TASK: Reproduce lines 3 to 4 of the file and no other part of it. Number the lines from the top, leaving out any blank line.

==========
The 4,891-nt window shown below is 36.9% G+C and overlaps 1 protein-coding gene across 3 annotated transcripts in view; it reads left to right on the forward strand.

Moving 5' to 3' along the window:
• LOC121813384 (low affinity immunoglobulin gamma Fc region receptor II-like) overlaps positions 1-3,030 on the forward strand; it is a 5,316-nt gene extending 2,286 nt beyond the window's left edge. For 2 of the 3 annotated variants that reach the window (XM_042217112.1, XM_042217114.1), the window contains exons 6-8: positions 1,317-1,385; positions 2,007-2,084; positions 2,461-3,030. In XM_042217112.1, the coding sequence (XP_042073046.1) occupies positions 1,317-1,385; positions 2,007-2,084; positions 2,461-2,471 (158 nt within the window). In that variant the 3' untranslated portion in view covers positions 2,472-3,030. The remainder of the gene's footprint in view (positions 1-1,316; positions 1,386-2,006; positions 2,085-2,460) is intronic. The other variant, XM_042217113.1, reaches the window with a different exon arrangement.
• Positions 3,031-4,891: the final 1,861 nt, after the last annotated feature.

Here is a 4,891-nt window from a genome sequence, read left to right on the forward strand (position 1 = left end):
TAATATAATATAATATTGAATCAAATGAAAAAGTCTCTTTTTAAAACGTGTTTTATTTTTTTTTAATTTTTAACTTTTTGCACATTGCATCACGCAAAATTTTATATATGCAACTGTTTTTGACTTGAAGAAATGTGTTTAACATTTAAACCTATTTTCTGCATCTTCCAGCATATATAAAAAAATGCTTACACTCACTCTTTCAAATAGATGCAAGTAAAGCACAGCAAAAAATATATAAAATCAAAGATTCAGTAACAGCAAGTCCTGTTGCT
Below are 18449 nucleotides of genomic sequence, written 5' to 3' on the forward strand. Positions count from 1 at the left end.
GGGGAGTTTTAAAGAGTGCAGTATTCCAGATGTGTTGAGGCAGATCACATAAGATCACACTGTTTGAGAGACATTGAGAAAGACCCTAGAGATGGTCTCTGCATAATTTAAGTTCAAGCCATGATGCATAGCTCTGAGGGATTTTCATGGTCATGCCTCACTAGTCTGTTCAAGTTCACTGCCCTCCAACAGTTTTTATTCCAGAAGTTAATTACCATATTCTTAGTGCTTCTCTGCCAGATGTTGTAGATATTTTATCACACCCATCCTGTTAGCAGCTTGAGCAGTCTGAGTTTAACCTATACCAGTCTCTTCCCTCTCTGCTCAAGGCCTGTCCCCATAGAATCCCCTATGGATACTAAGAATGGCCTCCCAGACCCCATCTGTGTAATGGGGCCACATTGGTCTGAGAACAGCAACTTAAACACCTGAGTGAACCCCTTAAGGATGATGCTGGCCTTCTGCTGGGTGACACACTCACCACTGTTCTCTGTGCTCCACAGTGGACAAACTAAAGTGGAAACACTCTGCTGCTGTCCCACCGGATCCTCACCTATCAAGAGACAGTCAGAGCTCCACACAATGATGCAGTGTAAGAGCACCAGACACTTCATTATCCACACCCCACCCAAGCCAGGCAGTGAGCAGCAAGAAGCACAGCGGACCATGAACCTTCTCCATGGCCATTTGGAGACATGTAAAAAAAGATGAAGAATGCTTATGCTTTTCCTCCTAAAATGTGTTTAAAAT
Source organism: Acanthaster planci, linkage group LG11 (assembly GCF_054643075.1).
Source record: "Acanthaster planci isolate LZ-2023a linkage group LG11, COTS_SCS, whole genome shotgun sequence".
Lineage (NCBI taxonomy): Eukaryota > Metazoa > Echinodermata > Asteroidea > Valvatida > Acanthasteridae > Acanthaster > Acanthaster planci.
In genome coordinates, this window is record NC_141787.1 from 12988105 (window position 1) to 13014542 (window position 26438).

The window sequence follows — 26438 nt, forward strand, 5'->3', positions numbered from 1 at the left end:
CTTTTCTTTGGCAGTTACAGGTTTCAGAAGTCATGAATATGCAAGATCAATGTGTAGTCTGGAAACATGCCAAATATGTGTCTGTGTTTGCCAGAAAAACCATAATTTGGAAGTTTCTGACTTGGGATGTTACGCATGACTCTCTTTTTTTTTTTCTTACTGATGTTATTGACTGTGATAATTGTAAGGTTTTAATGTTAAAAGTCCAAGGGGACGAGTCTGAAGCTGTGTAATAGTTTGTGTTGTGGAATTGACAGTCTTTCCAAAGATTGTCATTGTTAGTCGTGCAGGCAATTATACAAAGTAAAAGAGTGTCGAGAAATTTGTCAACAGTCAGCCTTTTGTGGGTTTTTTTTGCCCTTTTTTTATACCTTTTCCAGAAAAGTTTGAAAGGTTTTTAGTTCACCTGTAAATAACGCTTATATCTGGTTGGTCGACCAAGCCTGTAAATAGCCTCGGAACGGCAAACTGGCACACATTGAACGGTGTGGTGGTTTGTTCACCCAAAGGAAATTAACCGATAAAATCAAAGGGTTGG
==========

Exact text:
• LOC121813384 (low affinity immunoglobulin gamma Fc region receptor II-like) overlaps positions 1-3,030 on the forward strand; it is a 5,316-nt gene extending 2,286 nt beyond the window's left edge. For 2 of the 3 annotated variants that reach the window (XM_042217112.1, XM_042217114.1), the window contains exons 6-8: positions 1,317-1,385; positions 2,007-2,084; positions 2,461-3,030. In XM_042217112.1, the coding sequence (XP_042073046.1) occupies positions 1,317-1,385; positions 2,007-2,084; positions 2,461-2,471 (158 nt within the window). In that variant the 3' untranslated portion in view covers positions 2,472-3,030. The remainder of the gene's footprint in view (positions 1-1,316; positions 1,386-2,006; positions 2,085-2,460) is intronic. The other variant, XM_042217113.1, reaches the window with a different exon arrangement.
• Positions 3,031-4,891: the final 1,861 nt, after the last annotated feature.